The Accusative Case – Akkusatiivi
The case called ”the accusative” has been the cause of many arguments among linguists. It’s a case used to mark the object in a sentence. Please get familiar with how the object works so you can understand what we’re talking about on this page!
The Accusative: History and Controversy
Originally, the accusative was seen as a case that could have several different-looking endings based on the context. These endings were: -n (which looks like the genitive), -t (which looks like the T-plural) or no ending at all (which looks like the nominative). The reason these were all grouped under the accusative name was purely grammatical: it was used to mark the total object of a sentence.
However, some linguists (and Finnish teachers) found that basing a case on its function was not the most logical way to look at it. Much easier would be to base it on its looks. Hence:
- when a total object looks like a genitive (Ostan auton), we will call the case the genitive
- when a total object looks like the nominative (Osta auto), we will call the case the nominative
- when a total object looks like the T-plural (Ostan autot), we will call the case the plural nominative.
This leaves the ”accusative” with a role that is much smaller than before.
The Accusative Case Currently
These days, the accusative is usually only used to indicate personal pronouns which appear as a total object in a sentence.
- Sinä kutsut minut juhliisi.“You invite me to your party.”
- Minä kutsun sinut juhliini. “I invite you to my party.”
- Me valitsimme hänet. “We chose him.”
- Pomo lomauttaa meidät. “The boss lays us off.”
- Teidät on valittu meille töihin! “You have been chosen to work with us!”
- Hän näki heidät eläintarhassa. “She saw them in the zoo.”
- Kenet valittiin puheenjohtajaksi? “Who was chosen as the spokesperson?”
You can find more verbs that will get minut or sinut as their object in this article, which contains total object verbs which can have a person as their object.
Very Clear, kiitos!
Teidät on valittu meille töihin!
Kenet valittiin puheenjohtajaksi?
Aren’t these the subject of the sentence?
They’re passive sentences. Valittiin and valittu are the verb valita conjugated in passive tenses.
Teidät on valittu -> “You were chosen”, you weren’t doing any choosing yourself
Kenet valittiin -> “Who was chosen”, they didn’t chose themselves.
This article could definitely use some translations and links to other articles, I will work on that.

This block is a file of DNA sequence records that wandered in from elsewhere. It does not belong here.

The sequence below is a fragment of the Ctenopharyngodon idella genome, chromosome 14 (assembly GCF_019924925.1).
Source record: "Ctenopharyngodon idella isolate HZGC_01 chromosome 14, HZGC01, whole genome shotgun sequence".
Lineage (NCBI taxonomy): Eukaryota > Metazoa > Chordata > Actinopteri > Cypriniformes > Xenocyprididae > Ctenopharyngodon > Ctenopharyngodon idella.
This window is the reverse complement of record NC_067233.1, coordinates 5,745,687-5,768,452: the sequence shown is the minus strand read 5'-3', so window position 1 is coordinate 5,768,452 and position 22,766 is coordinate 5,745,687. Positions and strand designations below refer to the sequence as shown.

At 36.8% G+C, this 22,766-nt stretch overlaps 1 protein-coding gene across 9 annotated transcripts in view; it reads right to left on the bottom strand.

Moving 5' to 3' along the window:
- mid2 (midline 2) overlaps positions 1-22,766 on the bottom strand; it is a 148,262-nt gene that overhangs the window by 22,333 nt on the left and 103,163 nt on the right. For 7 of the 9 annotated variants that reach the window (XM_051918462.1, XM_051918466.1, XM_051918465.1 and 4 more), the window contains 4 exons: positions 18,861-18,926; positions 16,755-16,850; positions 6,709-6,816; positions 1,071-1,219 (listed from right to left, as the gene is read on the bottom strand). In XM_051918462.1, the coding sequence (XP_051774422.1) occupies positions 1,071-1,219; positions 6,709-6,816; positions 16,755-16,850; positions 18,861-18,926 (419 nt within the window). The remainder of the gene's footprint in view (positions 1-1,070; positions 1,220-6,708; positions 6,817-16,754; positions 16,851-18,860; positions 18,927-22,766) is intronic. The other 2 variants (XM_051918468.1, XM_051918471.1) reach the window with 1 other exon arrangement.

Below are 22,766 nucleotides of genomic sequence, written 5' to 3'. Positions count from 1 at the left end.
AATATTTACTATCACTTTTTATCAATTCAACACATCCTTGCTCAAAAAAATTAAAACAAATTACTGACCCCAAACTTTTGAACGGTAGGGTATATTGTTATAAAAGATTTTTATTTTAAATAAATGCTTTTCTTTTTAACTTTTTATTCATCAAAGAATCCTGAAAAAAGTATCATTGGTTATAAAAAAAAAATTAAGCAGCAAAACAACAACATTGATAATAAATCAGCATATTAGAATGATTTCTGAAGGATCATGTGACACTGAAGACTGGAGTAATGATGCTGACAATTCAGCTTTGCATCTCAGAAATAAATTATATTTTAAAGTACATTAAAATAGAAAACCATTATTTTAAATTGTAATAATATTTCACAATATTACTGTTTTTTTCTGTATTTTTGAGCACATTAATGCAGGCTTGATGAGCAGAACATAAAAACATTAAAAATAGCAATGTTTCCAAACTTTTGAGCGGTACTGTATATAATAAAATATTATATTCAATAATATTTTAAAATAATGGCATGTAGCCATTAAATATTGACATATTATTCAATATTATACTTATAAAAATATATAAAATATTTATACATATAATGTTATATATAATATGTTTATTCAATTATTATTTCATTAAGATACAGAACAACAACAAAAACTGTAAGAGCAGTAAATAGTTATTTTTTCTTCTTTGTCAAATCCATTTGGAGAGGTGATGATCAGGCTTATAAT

As a beginner, it confused me a lot to call the total object -n as genetiivi. It cleared up a lot for me when I discovered that it functions as another case (accusative). I think it’s more clear for beginners to learn the -n object as accusative, so there’s less confusion.
Interesting point of view! Most students think that it is weird to call the -n the accusative when it looks like the genetive. You seem to think of the function first, while most students think of the way it looks first.
I’m glad you figured it out for yourself! There are a lot of confusing things and getting to the bottom of WHY can be difficult sometimes.
Thanks for the answer! Interesting to hear that I’m the black sheep here 🙂 Maybe my experience with this particular topic comes from the fact that my native tongue is Turkish, which has a very clear distinction between the two cases, and genitive is also formedwith an -n suffix (see grammar\noun section in Wikipedia’s “Turkish” page).
Same here – I was also totally confused by the genitive being used with objects… And when I found out that Finnish supposedly uses a different case for plural objects, I couldn’t believe it! This clears it up a lot of the confusion, thanks!
Before learning it was the “genetive”, I actually thought that the accusative just looks the same as genitive (this kind of stuff happens a lot with cases in Czech). I\m glad I wasn’t entirely wrong! 😀
First of all, sorry if I’m replying to a really old thread – I only recently (re)discovered this site, and there doesn’t appear to be anything telling me how old a comment is.
But learning it as the accusative was also much more intuitive for me. In my case I think it’s because a) the first time I came across cases was learning German, which has a distinct form for the accusative and is basically the first case you’re taught (nominative for were not really taught as a case until you had to compare and contrast with the accusative); and b) I’m interested in linguistics and how languages work so I know what the accusative is and what it does.
I found it really confusing to sometimes call the accusative the genitive, sometimes call it the nominative, and sometimes call it a plural nominative, and much easier to try and learn that the accusative can have a couple of different forms that look like other cases.
But that’s one of the fascinating things – everyone learns in a different way!
hei hei Inge, I think the English translation of the sentence ‘Kenet valittiin puheenjohtajaksi?’ should be “Who was chosen…?’
because the English answer to the question would be ‘she/he/… was chosen…’ instead of ‘her/him was chosen’. (though the Finnish answer would still be ‘hänet valittiin …’).